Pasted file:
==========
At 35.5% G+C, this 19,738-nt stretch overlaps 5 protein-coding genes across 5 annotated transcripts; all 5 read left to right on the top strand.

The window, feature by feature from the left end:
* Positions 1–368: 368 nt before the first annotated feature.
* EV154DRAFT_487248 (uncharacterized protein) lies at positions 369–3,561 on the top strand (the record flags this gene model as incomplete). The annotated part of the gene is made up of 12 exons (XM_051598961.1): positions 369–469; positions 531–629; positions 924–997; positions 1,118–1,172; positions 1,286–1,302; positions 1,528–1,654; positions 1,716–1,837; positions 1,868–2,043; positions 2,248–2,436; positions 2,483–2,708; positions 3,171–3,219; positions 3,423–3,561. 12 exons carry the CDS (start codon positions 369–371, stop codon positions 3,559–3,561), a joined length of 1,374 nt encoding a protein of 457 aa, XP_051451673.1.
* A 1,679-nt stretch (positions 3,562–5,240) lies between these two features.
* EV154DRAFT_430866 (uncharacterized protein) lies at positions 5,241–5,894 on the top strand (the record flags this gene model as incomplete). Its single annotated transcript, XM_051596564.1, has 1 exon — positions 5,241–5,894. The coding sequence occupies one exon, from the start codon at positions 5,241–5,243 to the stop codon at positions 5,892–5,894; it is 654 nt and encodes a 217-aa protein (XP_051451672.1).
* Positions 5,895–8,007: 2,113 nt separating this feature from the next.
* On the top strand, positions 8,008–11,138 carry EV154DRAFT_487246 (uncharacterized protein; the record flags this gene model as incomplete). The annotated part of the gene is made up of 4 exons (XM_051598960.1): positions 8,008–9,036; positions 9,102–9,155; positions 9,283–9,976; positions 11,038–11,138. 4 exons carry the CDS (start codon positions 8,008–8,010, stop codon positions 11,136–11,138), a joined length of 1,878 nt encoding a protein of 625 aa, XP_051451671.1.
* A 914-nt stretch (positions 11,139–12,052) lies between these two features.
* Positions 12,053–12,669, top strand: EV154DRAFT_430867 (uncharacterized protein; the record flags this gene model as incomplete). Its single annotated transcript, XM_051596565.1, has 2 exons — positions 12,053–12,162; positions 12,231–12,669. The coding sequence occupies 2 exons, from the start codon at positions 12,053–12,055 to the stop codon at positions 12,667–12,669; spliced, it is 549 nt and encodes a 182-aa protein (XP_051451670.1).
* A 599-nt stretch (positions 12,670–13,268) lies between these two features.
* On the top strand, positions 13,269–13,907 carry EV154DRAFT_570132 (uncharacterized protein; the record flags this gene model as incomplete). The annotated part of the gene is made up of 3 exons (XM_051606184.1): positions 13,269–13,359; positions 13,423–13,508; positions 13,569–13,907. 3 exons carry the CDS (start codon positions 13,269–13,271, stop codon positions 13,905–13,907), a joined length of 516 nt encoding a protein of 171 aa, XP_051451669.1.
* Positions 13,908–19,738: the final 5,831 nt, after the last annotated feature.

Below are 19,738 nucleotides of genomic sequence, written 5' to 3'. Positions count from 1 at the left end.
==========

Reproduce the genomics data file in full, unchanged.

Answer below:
At 35.5% G+C, this 19,738-nt stretch overlaps 5 protein-coding genes across 5 annotated transcripts; all 5 read left to right on the top strand.

The window, feature by feature from the left end:
* Positions 1–368: 368 nt before the first annotated feature.
* EV154DRAFT_487248 (uncharacterized protein) lies at positions 369–3,561 on the top strand (the record flags this gene model as incomplete). The annotated part of the gene is made up of 12 exons (XM_051598961.1): positions 369–469; positions 531–629; positions 924–997; positions 1,118–1,172; positions 1,286–1,302; positions 1,528–1,654; positions 1,716–1,837; positions 1,868–2,043; positions 2,248–2,436; positions 2,483–2,708; positions 3,171–3,219; positions 3,423–3,561. 12 exons carry the CDS (start codon positions 369–371, stop codon positions 3,559–3,561), a joined length of 1,374 nt encoding a protein of 457 aa, XP_051451673.1.
* A 1,679-nt stretch (positions 3,562–5,240) lies between these two features.
* EV154DRAFT_430866 (uncharacterized protein) lies at positions 5,241–5,894 on the top strand (the record flags this gene model as incomplete). Its single annotated transcript, XM_051596564.1, has 1 exon — positions 5,241–5,894. The coding sequence occupies one exon, from the start codon at positions 5,241–5,243 to the stop codon at positions 5,892–5,894; it is 654 nt and encodes a 217-aa protein (XP_051451672.1).
* Positions 5,895–8,007: 2,113 nt separating this feature from the next.
* On the top strand, positions 8,008–11,138 carry EV154DRAFT_487246 (uncharacterized protein; the record flags this gene model as incomplete). The annotated part of the gene is made up of 4 exons (XM_051598960.1): positions 8,008–9,036; positions 9,102–9,155; positions 9,283–9,976; positions 11,038–11,138. 4 exons carry the CDS (start codon positions 8,008–8,010, stop codon positions 11,136–11,138), a joined length of 1,878 nt encoding a protein of 625 aa, XP_051451671.1.
* A 914-nt stretch (positions 11,139–12,052) lies between these two features.
* Positions 12,053–12,669, top strand: EV154DRAFT_430867 (uncharacterized protein; the record flags this gene model as incomplete). Its single annotated transcript, XM_051596565.1, has 2 exons — positions 12,053–12,162; positions 12,231–12,669. The coding sequence occupies 2 exons, from the start codon at positions 12,053–12,055 to the stop codon at positions 12,667–12,669; spliced, it is 549 nt and encodes a 182-aa protein (XP_051451670.1).
* A 599-nt stretch (positions 12,670–13,268) lies between these two features.
* On the top strand, positions 13,269–13,907 carry EV154DRAFT_570132 (uncharacterized protein; the record flags this gene model as incomplete). The annotated part of the gene is made up of 3 exons (XM_051606184.1): positions 13,269–13,359; positions 13,423–13,508; positions 13,569–13,907. 3 exons carry the CDS (start codon positions 13,269–13,271, stop codon positions 13,905–13,907), a joined length of 516 nt encoding a protein of 171 aa, XP_051451669.1.
* Positions 13,908–19,738: the final 5,831 nt, after the last annotated feature.

Below are 19,738 nucleotides of genomic sequence, written 5' to 3'. Positions count from 1 at the left end.